Insights: Canada

Part #3 of 3: Canadian Banks – Are Falling Global Reserve/Capital Rankings Increasing Regulatory Risk?

In our three-part series, Canadian Banks: How Worried Should You Be (about Rising Energy Losses, Low Reserves, and Recessionary Alberta)?, we have been reviewing the challenges facing the sector. In this Insight, we discuss another potential issue facing the Canadian banks: rising regulatory risk. With the sector near the bottom of global rankings for key capital and reserve ratios, we discuss the potential for policy makers to…

Part #2 of 3: Canadian Banks – How Worried Should You Be (about Rising Energy Losses, Low Reserves, and Recessionary Alberta)?

With a 20% rise in loan losses in fiscal Q1, it would appear that Canadian banks are entering at least a mild credit cycle. In our view, the magnitude of provisions for credit losses taken over the next several quarters will be influenced by three issues: (i) an over 50% decline in the price in oil is placing stress on more than $100 bln in drawn/undrawn…

Part #1 of 3: Canadian Banks – Are Sectoral Allowances the Solution to Low Reserve Ratios?

The Canadian banks have very low reserves-to-loans ratios (“reserve ratios”). Why? The banks are generally restricted by accounting rules from setting aside specific reserves until after there has been some form of impairment/loss event (often referred to as an “incurred loss” model). This makes it very difficult for the Canadian banks to set aside allowances/reserves for impaired loans in advance of loans going “bad”. The result,…

On HBG, Adding LB to Reduce Energy Risk, Retain 5% Tax Efficient Yield

We recently replaced a large-cap Canadian bank with Laurentian Bank (LB) in Hamilton Capital Global Bank ETF (HBG), in order to reduce the ETF’s exposure to energy lending. LB has a 4.9% dividend yield and at the time of writing, trades at 8.4x f2016 earnings, or a ~20% discount to the Big-6 average. Investors familiar with LB might question the switch, as most are aware that…

Reducing Energy Exposure; Going Modestly “Underweight” Canadian Banks

As explained in Hamilton Capital Global Bank ETF (HBG)’s prospectus, it is anticipated, over time, that HBG’s geographic mix will roughly represent: 50% North America, 25% Europe and 25% other countries. Although completely flexible, within the 50% allocation to North America, we generally aspire to a geographic mix of Canadian banks (15%) and U.S. banks (35%). Given our concerns over rising direct/indirect losses from energy lending,…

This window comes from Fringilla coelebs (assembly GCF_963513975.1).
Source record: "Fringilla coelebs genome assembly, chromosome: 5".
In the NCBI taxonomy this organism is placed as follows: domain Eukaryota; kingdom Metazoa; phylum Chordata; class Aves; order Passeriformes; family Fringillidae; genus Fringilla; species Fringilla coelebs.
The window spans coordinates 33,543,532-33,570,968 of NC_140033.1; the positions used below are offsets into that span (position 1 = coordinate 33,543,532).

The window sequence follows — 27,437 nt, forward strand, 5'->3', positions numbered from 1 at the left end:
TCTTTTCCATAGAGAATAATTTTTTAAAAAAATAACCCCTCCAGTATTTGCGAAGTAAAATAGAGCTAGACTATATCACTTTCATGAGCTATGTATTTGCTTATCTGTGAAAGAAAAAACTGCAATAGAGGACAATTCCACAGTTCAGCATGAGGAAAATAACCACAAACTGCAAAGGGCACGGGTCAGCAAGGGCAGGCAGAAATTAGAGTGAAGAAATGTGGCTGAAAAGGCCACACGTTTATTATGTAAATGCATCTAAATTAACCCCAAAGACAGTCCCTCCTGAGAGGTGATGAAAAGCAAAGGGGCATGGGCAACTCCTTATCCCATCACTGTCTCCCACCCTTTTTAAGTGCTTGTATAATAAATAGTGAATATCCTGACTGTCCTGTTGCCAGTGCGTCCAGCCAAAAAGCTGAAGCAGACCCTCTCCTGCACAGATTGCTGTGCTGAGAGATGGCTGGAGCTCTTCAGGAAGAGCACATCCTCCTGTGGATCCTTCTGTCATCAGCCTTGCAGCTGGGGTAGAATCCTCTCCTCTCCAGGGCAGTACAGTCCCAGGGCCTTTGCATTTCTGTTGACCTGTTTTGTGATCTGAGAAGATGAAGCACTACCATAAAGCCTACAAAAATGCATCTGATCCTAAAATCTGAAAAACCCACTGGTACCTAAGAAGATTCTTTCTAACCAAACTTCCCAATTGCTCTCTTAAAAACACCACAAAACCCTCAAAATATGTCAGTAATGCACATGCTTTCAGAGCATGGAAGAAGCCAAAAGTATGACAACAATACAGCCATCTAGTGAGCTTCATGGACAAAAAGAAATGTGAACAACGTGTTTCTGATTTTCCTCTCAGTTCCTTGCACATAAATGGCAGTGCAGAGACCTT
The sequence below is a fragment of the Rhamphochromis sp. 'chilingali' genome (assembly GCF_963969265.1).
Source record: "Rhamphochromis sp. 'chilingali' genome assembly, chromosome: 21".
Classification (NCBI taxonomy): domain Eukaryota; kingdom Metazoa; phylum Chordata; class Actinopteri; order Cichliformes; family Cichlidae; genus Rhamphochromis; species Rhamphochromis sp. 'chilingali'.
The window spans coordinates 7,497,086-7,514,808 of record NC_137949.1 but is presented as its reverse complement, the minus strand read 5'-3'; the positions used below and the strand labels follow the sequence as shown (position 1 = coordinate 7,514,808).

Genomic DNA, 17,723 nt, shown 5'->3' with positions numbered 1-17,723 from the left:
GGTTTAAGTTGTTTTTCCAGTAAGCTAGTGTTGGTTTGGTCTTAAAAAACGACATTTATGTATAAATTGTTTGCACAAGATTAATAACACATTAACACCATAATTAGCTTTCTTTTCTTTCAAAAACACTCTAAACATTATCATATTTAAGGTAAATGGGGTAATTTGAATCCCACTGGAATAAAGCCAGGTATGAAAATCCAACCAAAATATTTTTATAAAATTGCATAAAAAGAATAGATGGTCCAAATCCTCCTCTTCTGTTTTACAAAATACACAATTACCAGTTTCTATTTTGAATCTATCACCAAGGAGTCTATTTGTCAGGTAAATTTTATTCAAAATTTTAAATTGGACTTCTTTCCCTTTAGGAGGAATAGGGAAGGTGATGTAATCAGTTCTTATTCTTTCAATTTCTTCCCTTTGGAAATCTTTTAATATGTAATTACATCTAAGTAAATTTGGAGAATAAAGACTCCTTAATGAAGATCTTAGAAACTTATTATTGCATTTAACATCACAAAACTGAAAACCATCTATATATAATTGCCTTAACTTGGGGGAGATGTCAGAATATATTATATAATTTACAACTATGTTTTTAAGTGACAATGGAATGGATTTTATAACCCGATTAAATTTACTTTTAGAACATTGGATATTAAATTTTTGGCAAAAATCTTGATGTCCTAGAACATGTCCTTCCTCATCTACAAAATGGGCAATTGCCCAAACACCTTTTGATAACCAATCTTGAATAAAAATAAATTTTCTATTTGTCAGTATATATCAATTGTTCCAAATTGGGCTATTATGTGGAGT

Part #2 of 2: Why the Canadian Investment Banks Largely Avoided the Painful Global Restructuring

In Part #1: Why the Global Investment Banking Model is Under Siege, we discussed why the global investment banking model is undergoing a painful restructuring. Hardly a day goes by without bad news of the challenges facing the global investment banks. In this Insight, we address the obvious question: “With their large investment banking operations, how have the Canadian banks largely avoided this painful global restructuring?”.

Notes from the Field: BofAML Insurance Conference 2016

We recently attended Bank of America Merrill Lynch’s 2016 Insurance Conference in New York, where we took in presentations by 27 insurance companies, with representatives from the life, property and casualty (P&C), reinsurance and mortgage insurance sub-sectors. Most of the companies presenting were U.S.-based (and listed), with several Bermuda and Europe-domiciled reinsurers, and a Canadian P&C insurer also in attendance. Notwithstanding the location of their headquarters,…

Global Growth – Economists vs. the Markets

In this comment, we discuss the seemingly large gap between economists’ growth expectations for the global economy and those of the market. The former is forecasting comfortably positive growth, while the latter’s worries have prompted a global sell-off in equities. We also address the most likely trigger of a global downturn, while reviewing the impact of the European sovereign debt crisis.

Canadian Banks: New Federal Government Not (Likely) Significant to Banks

Last week, the Canadian federal election ended with a majority victory for the Liberal party. Although a minority win for the Liberals or governing Conservatives was seen as the most likely outcome according to the polls, the preferred outcome for the market (and the banks), in our view, was a Conservative or Liberal majority government. The worst plausible election outcome would have been a minority Liberal government supported…

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